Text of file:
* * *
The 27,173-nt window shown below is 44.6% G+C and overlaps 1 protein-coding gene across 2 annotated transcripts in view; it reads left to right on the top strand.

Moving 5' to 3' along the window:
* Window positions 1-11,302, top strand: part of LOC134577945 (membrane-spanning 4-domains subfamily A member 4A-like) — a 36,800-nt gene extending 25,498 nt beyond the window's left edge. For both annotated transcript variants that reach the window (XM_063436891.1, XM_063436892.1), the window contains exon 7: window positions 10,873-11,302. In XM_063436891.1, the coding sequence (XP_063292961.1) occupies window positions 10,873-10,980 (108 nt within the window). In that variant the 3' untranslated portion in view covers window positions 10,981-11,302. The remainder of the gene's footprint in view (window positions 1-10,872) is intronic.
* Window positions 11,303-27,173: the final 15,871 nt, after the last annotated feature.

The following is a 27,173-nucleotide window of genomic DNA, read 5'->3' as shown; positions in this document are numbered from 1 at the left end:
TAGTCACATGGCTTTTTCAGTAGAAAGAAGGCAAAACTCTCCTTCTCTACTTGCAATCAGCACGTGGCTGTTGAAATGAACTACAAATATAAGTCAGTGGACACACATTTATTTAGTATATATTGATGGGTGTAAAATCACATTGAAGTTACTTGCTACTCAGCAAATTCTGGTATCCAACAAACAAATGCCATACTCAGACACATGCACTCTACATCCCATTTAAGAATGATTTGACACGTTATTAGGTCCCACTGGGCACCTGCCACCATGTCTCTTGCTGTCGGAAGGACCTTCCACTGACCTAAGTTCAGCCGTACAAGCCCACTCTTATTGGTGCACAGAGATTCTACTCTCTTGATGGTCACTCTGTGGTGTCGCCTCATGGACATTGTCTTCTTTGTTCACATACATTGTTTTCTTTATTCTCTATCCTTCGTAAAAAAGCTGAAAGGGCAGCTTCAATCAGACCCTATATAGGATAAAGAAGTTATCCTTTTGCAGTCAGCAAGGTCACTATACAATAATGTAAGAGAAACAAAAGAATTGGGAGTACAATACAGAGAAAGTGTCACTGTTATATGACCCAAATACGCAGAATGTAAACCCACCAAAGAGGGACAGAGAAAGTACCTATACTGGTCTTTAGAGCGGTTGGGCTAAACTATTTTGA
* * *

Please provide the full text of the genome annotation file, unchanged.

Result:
The 27,173-nt window shown below is 44.6% G+C and overlaps 1 protein-coding gene across 2 annotated transcripts in view; it reads left to right on the top strand.

Moving 5' to 3' along the window:
* Window positions 1-11,302, top strand: part of LOC134577945 (membrane-spanning 4-domains subfamily A member 4A-like) — a 36,800-nt gene extending 25,498 nt beyond the window's left edge. For both annotated transcript variants that reach the window (XM_063436891.1, XM_063436892.1), the window contains exon 7: window positions 10,873-11,302. In XM_063436891.1, the coding sequence (XP_063292961.1) occupies window positions 10,873-10,980 (108 nt within the window). In that variant the 3' untranslated portion in view covers window positions 10,981-11,302. The remainder of the gene's footprint in view (window positions 1-10,872) is intronic.
* Window positions 11,303-27,173: the final 15,871 nt, after the last annotated feature.

The following is a 27,173-nucleotide window of genomic DNA, read 5'->3' as shown; positions in this document are numbered from 1 at the left end:
TAGTCACATGGCTTTTTCAGTAGAAAGAAGGCAAAACTCTCCTTCTCTACTTGCAATCAGCACGTGGCTGTTGAAATGAACTACAAATATAAGTCAGTGGACACACATTTATTTAGTATATATTGATGGGTGTAAAATCACATTGAAGTTACTTGCTACTCAGCAAATTCTGGTATCCAACAAACAAATGCCATACTCAGACACATGCACTCTACATCCCATTTAAGAATGATTTGACACGTTATTAGGTCCCACTGGGCACCTGCCACCATGTCTCTTGCTGTCGGAAGGACCTTCCACTGACCTAAGTTCAGCCGTACAAGCCCACTCTTATTGGTGCACAGAGATTCTACTCTCTTGATGGTCACTCTGTGGTGTCGCCTCATGGACATTGTCTTCTTTGTTCACATACATTGTTTTCTTTATTCTCTATCCTTCGTAAAAAAGCTGAAAGGGCAGCTTCAATCAGACCCTATATAGGATAAAGAAGTTATCCTTTTGCAGTCAGCAAGGTCACTATACAATAATGTAAGAGAAACAAAAGAATTGGGAGTACAATACAGAGAAAGTGTCACTGTTATATGACCCAAATACGCAGAATGTAAACCCACCAAAGAGGGACAGAGAAAGTACCTATACTGGTCTTTAGAGCGGTTGGGCTAAACTATTTTGA